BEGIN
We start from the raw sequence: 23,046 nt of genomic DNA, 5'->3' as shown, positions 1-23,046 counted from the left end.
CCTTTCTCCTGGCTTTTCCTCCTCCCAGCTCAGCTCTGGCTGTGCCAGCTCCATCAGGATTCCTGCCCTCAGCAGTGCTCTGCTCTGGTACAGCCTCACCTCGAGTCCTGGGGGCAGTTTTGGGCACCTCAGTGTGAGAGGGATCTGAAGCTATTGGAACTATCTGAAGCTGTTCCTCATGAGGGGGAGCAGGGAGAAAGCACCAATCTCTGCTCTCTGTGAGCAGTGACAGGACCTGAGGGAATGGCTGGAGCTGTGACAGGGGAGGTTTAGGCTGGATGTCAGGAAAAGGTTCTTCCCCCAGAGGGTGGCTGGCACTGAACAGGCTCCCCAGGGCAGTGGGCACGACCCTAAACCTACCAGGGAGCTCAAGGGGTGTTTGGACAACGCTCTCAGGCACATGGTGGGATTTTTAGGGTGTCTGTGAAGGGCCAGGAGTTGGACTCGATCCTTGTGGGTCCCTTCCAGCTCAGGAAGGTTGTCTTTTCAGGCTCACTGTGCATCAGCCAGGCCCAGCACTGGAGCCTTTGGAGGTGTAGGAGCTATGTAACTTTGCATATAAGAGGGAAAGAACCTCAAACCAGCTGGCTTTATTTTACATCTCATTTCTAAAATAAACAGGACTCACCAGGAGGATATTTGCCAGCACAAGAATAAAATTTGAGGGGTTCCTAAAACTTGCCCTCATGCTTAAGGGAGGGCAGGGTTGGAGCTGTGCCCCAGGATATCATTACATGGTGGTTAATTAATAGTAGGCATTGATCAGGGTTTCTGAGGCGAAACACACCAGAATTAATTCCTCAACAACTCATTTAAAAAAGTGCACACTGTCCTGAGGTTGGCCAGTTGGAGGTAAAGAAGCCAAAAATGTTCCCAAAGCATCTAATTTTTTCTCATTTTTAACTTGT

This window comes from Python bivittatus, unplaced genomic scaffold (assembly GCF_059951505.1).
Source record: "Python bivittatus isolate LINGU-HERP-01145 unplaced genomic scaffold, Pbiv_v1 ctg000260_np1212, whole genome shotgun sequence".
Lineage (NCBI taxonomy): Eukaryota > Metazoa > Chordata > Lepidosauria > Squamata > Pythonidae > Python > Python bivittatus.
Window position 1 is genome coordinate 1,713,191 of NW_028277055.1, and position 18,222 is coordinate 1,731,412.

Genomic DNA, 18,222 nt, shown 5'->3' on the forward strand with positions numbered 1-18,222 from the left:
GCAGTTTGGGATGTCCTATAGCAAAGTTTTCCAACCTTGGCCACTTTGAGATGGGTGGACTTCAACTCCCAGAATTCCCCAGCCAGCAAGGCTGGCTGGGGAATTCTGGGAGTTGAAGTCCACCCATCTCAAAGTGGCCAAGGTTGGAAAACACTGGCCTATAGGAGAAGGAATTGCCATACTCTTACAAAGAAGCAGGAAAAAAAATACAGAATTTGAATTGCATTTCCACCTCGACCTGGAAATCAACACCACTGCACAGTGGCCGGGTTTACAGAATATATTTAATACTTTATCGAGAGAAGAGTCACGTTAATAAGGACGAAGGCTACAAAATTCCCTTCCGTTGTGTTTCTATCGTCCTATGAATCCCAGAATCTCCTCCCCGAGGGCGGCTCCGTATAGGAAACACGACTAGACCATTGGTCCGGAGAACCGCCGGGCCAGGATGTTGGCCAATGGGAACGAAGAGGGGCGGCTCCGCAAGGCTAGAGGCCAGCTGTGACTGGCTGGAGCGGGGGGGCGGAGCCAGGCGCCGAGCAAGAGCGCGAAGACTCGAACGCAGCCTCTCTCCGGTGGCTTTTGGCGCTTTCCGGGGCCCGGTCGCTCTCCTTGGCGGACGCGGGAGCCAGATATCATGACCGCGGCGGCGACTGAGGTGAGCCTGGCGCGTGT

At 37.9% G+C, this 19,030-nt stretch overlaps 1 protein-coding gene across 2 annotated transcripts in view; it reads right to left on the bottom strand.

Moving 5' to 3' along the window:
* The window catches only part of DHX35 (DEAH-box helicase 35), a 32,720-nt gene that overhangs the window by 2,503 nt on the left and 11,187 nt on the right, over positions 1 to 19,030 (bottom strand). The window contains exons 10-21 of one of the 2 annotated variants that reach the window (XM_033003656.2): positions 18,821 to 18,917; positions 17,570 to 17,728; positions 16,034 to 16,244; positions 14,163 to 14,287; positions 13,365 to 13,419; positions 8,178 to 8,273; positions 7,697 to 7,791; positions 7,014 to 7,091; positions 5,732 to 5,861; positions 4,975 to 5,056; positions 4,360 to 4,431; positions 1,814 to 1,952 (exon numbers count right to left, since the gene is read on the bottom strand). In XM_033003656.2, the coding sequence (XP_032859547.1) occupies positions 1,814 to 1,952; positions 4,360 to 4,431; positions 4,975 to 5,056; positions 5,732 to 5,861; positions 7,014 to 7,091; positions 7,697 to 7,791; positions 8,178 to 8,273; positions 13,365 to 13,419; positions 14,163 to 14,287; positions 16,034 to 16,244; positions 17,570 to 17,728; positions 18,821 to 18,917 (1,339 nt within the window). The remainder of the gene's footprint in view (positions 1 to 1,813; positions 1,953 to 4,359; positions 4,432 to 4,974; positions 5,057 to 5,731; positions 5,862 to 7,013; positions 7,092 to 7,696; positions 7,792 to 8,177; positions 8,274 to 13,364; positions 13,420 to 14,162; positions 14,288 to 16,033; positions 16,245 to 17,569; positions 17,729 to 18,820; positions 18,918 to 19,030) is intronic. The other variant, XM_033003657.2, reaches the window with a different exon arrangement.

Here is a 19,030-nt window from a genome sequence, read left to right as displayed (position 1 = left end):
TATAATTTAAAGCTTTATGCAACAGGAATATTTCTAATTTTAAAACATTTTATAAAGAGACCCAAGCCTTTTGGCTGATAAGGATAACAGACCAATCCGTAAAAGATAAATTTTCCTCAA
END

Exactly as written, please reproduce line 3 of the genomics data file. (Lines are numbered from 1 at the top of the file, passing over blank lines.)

This window comes from Python bivittatus, unplaced genomic scaffold (assembly GCF_059951505.1).